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Series Preview: Chicago Cubs vs. New York Mets

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The Mets look to keep the good times rolling against the Cubbies.

Caylor Arnold-USA TODAY Sports

We're fast approaching the All-Star break, but the trade rumors surrounding the Mets are mostly the same as the ones we heard back during spring training. New York has too much pitching and should trade for a bat. Look at all those young bats that the Cubs have! Surely, a deal can be made. But don't give up Steven Matz. He's a local fairy tale story boy.

The problem is that for the Mets to get something, they have to give up something. With Matz and Noah Syndergaard recently graduating from the farm system and being inserted into the starting rotation, the pieces that other teams covet and the ones that can help the Mets win this year are becoming the same.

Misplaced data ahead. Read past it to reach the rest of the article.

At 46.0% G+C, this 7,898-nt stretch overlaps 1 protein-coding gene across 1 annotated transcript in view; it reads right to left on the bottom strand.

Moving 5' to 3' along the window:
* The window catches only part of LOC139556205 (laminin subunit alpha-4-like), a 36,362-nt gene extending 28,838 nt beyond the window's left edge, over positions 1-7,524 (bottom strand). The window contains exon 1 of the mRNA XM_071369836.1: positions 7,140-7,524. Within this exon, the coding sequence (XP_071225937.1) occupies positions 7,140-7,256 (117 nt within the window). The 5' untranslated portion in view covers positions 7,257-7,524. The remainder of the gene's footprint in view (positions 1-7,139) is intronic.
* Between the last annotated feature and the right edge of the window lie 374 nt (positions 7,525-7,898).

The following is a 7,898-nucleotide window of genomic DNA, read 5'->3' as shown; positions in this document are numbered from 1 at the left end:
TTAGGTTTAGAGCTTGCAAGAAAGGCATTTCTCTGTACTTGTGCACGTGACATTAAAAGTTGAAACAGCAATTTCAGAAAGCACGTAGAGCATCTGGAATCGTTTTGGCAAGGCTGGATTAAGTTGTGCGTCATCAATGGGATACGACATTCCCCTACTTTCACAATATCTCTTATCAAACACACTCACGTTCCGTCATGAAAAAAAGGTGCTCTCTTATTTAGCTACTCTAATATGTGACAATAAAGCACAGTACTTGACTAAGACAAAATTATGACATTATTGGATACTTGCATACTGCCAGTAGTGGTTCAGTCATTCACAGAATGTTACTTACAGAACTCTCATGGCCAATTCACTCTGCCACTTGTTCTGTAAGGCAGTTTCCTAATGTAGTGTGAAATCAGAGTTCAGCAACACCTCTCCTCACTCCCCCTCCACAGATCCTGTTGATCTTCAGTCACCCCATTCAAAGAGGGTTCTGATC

Even if the front office wanted to do a fantasy-style arm-for-bat swap, it's going to be tough to find a partner. Despite Anthony Rizzo playing like an MVP candidate and Kris Bryant lighting up the highlight reel, the Cubs don't have the kind of deep lineup that you would feel comfortable trading from.

The surprisingly shallow Cubs lineup

You can make the argument that the Cubs need to trade for a corner outfielder even more than the Mets do. Sure, Jorge Soler is going to be back in the lineup very soon after missing about one month with an ankle injury, but the 23-year-old was hitting a modest .265/.322/.402 before hitting the disabled list. Chicago isn't doing much worse with the platoon of Mike Baxter, Chris Denorfia, and Junior Lake that has been filling in at right field.

Center field has also been an issue for the Cubs with Dexter Fowler seeing his walk rate drop below 10 percent for the first time in his career. Meanwhile, the middle infield is a concern despite the great defense from rookie Addison Russell. The future star hasn't begun to crush big league pitching yet, and the shortstop Starlin Castro is struggling through the worst season of his career.